This is also thematically tied to this good long piece by Eric Raymond, more well known for his work on GNU/Linux than his online geek/libertarian/anarchist musings on firearms and women. Eric looks at the website left2right, founded by left-wing intellectuals to reach out to intelligent people on the right of the American political spectrum, and is unimpressed by their efforts. In particular, he notes
Velleman’s blythe unawareness of the reactionary tenor of his own argument suggests more than just a ignorance of right-wing political thinking that is crippling for anyone engaged in Left2Right’s project; it suggests that Left thought has become so empty of any content of its own, so stuck in reflexive oppositionalism, that all that remains to it is to grab at any concept that can be used to oppose George W. Bush.

In fact, this model of a Left stuck in reflexive oppositionalism is exactly what conservative intellectuals believe about it. Their narrative goes like this: once upon a time, Left thought was a genuine world-system, a coherent if tragically mistaken competitor to classical liberalism and capitalism. The Soviet Union used this theory for evil purposes, to seduce the intelligentsia of the West and foment among them anti-American, anti-capitalist hatred. When the Soviet Union collapsed, the Left’s world-system collapsed with it. All that remained was a catalogue of resentments clothed in the tattered remnants of Marxist theory, but the Left intelligentsia never let go of this. As the theory crumbled, the resentments became the theory. So we are left with a Left that is more hysterically anti-American than ever, and willing to suck up to monstrous dictators like Saddam Hussein, precisely because it no longer knows what to be for.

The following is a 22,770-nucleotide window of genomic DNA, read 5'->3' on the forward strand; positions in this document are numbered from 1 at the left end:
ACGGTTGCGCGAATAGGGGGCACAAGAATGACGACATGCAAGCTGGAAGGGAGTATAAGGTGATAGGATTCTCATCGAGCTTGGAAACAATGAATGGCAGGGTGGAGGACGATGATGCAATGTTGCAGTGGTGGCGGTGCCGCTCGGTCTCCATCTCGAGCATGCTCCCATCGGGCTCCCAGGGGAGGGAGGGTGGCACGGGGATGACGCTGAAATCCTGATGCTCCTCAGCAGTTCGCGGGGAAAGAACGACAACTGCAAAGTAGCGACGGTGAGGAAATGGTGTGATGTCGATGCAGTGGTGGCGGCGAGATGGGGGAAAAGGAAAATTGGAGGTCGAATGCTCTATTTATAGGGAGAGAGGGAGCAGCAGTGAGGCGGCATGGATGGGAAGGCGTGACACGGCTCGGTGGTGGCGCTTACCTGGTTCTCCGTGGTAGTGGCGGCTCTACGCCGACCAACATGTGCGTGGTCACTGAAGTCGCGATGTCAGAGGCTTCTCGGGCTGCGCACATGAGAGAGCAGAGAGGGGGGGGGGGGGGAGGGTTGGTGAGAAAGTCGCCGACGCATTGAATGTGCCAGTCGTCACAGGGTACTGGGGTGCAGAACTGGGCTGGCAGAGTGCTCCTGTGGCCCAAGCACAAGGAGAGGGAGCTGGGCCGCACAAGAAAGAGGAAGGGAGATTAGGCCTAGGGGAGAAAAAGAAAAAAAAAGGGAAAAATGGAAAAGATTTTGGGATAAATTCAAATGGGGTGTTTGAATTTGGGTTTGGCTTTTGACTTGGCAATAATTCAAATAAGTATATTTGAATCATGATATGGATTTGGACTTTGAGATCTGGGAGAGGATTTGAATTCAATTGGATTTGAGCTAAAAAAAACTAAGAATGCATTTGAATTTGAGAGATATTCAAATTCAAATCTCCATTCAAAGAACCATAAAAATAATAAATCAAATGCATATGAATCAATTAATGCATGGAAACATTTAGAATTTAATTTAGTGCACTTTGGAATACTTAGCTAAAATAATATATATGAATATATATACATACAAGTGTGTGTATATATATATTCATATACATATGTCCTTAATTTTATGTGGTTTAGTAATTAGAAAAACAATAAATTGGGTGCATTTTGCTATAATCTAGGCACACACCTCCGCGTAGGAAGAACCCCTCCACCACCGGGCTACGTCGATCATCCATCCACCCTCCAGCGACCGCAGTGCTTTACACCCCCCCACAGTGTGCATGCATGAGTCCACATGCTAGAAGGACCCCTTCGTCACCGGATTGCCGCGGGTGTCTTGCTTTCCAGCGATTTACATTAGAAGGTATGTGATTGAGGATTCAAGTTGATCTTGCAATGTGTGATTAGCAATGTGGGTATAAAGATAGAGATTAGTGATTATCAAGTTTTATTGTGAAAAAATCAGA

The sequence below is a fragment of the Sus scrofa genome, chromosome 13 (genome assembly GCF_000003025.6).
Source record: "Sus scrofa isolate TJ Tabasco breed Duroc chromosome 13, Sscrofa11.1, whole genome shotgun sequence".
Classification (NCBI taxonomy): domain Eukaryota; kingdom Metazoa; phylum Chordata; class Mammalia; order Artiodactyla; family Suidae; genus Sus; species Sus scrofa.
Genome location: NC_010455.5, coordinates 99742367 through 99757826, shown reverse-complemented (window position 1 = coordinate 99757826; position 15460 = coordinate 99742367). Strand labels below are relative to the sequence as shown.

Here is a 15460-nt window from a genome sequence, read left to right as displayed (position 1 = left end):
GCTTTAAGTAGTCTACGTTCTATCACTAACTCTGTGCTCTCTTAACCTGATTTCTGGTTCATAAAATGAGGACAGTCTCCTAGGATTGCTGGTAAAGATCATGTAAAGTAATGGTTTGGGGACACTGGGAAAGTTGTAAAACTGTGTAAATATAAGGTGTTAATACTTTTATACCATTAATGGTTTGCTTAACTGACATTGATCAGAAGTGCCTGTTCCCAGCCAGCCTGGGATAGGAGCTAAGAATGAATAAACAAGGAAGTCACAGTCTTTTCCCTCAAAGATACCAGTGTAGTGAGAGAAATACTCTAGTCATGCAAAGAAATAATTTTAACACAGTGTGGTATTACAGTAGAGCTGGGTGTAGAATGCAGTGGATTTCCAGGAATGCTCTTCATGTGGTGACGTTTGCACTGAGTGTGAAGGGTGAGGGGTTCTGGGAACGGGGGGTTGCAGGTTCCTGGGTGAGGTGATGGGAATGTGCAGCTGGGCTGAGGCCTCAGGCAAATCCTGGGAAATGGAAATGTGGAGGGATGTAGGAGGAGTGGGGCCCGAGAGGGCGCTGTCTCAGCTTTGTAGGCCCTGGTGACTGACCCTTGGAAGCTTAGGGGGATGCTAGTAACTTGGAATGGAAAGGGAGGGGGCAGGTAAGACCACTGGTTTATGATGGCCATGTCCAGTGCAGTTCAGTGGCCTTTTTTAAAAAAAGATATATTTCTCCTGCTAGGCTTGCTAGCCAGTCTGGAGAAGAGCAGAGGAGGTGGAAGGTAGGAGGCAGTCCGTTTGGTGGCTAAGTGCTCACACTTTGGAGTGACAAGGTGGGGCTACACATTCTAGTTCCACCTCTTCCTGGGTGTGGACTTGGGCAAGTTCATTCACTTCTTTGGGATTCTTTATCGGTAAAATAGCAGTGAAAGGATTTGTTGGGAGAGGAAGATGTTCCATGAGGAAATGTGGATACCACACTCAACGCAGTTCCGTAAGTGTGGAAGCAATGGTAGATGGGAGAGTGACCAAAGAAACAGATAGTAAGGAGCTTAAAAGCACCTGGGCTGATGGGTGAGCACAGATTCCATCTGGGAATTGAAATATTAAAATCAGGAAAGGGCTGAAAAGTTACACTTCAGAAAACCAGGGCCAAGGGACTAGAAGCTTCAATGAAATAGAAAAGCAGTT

Now: reread the above paragraph, then ask yourself what Velleman’s rhetoric will inevitably sound like to a conservative intellectual. You will know you have gotten it when your hair stands on end.
I don't want to put words in Eric's mouth, but it seems like he's saying the left is now in alliance with islamic fascism because both hate America and Bush. This sounds ludicrous, and certainly it's not clear why any traditional Progressive would pick a creed known for its love of violence, devotion to God, and subjugation of women, but I suppose strange times can make for strange bedfellows. Indeed, the difficulty of articulating a position that is both anti-terrorist and anti-Bush seems to have been a central difficulty the Democrats did not manage during the 04 election and continue to struggle with to this day. Indeed, perhaps Eric is implying that the reason this was so hard for them is because those two groups really are allies, albeit allies by Brownian motion, and if the Left stopped chanting slogans long enough to look at who else was getting his talking points from Michael Moore movies, they might realize they had ended up somewhere they never really intended to be and snap out of it.